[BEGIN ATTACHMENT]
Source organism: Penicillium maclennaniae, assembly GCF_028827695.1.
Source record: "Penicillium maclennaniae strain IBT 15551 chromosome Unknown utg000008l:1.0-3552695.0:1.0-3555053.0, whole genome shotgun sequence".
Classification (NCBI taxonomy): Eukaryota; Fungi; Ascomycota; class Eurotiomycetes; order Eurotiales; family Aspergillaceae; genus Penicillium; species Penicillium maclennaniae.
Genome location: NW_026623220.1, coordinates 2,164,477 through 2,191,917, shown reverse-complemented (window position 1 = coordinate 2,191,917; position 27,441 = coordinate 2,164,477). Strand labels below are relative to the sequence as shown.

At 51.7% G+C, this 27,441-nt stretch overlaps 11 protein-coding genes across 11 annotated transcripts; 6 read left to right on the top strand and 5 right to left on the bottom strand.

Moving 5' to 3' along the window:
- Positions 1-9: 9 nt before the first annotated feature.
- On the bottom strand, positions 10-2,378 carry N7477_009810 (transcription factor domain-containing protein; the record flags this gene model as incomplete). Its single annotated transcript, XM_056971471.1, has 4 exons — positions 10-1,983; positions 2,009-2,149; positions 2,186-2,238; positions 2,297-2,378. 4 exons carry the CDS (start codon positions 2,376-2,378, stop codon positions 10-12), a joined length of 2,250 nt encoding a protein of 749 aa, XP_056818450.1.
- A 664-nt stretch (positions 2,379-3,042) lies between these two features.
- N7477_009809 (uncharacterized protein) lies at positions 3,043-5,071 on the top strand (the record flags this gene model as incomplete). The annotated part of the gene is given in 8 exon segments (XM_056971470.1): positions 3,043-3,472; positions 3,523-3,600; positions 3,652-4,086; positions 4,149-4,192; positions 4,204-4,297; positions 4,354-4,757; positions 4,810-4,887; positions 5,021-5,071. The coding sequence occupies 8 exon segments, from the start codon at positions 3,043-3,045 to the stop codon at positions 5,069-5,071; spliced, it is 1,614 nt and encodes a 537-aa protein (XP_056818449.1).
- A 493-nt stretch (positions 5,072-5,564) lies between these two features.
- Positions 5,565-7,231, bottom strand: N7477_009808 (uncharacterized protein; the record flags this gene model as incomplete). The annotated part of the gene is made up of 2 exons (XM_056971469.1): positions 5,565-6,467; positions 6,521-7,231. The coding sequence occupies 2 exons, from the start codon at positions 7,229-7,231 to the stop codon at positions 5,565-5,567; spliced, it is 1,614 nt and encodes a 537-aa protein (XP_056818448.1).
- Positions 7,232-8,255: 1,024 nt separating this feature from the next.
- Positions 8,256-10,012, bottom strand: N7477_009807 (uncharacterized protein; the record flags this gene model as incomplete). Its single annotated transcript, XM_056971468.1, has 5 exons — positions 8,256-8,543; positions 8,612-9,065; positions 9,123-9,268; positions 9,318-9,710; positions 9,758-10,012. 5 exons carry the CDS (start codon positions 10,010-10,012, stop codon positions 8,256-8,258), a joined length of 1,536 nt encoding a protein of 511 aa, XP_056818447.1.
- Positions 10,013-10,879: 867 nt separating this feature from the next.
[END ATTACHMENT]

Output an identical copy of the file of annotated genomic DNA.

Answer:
Source organism: Penicillium maclennaniae, assembly GCF_028827695.1.
Source record: "Penicillium maclennaniae strain IBT 15551 chromosome Unknown utg000008l:1.0-3552695.0:1.0-3555053.0, whole genome shotgun sequence".
Classification (NCBI taxonomy): Eukaryota; Fungi; Ascomycota; class Eurotiomycetes; order Eurotiales; family Aspergillaceae; genus Penicillium; species Penicillium maclennaniae.
Genome location: NW_026623220.1, coordinates 2,164,477 through 2,191,917, shown reverse-complemented (window position 1 = coordinate 2,191,917; position 27,441 = coordinate 2,164,477). Strand labels below are relative to the sequence as shown.

At 51.7% G+C, this 27,441-nt stretch overlaps 11 protein-coding genes across 11 annotated transcripts; 6 read left to right on the top strand and 5 right to left on the bottom strand.

Moving 5' to 3' along the window:
- Positions 1-9: 9 nt before the first annotated feature.
- On the bottom strand, positions 10-2,378 carry N7477_009810 (transcription factor domain-containing protein; the record flags this gene model as incomplete). Its single annotated transcript, XM_056971471.1, has 4 exons — positions 10-1,983; positions 2,009-2,149; positions 2,186-2,238; positions 2,297-2,378. 4 exons carry the CDS (start codon positions 2,376-2,378, stop codon positions 10-12), a joined length of 2,250 nt encoding a protein of 749 aa, XP_056818450.1.
- A 664-nt stretch (positions 2,379-3,042) lies between these two features.
- N7477_009809 (uncharacterized protein) lies at positions 3,043-5,071 on the top strand (the record flags this gene model as incomplete). The annotated part of the gene is given in 8 exon segments (XM_056971470.1): positions 3,043-3,472; positions 3,523-3,600; positions 3,652-4,086; positions 4,149-4,192; positions 4,204-4,297; positions 4,354-4,757; positions 4,810-4,887; positions 5,021-5,071. The coding sequence occupies 8 exon segments, from the start codon at positions 3,043-3,045 to the stop codon at positions 5,069-5,071; spliced, it is 1,614 nt and encodes a 537-aa protein (XP_056818449.1).
- A 493-nt stretch (positions 5,072-5,564) lies between these two features.
- Positions 5,565-7,231, bottom strand: N7477_009808 (uncharacterized protein; the record flags this gene model as incomplete). The annotated part of the gene is made up of 2 exons (XM_056971469.1): positions 5,565-6,467; positions 6,521-7,231. The coding sequence occupies 2 exons, from the start codon at positions 7,229-7,231 to the stop codon at positions 5,565-5,567; spliced, it is 1,614 nt and encodes a 537-aa protein (XP_056818448.1).
- Positions 7,232-8,255: 1,024 nt separating this feature from the next.
- Positions 8,256-10,012, bottom strand: N7477_009807 (uncharacterized protein; the record flags this gene model as incomplete). Its single annotated transcript, XM_056971468.1, has 5 exons — positions 8,256-8,543; positions 8,612-9,065; positions 9,123-9,268; positions 9,318-9,710; positions 9,758-10,012. 5 exons carry the CDS (start codon positions 10,010-10,012, stop codon positions 8,256-8,258), a joined length of 1,536 nt encoding a protein of 511 aa, XP_056818447.1.
- Positions 10,013-10,879: 867 nt separating this feature from the next.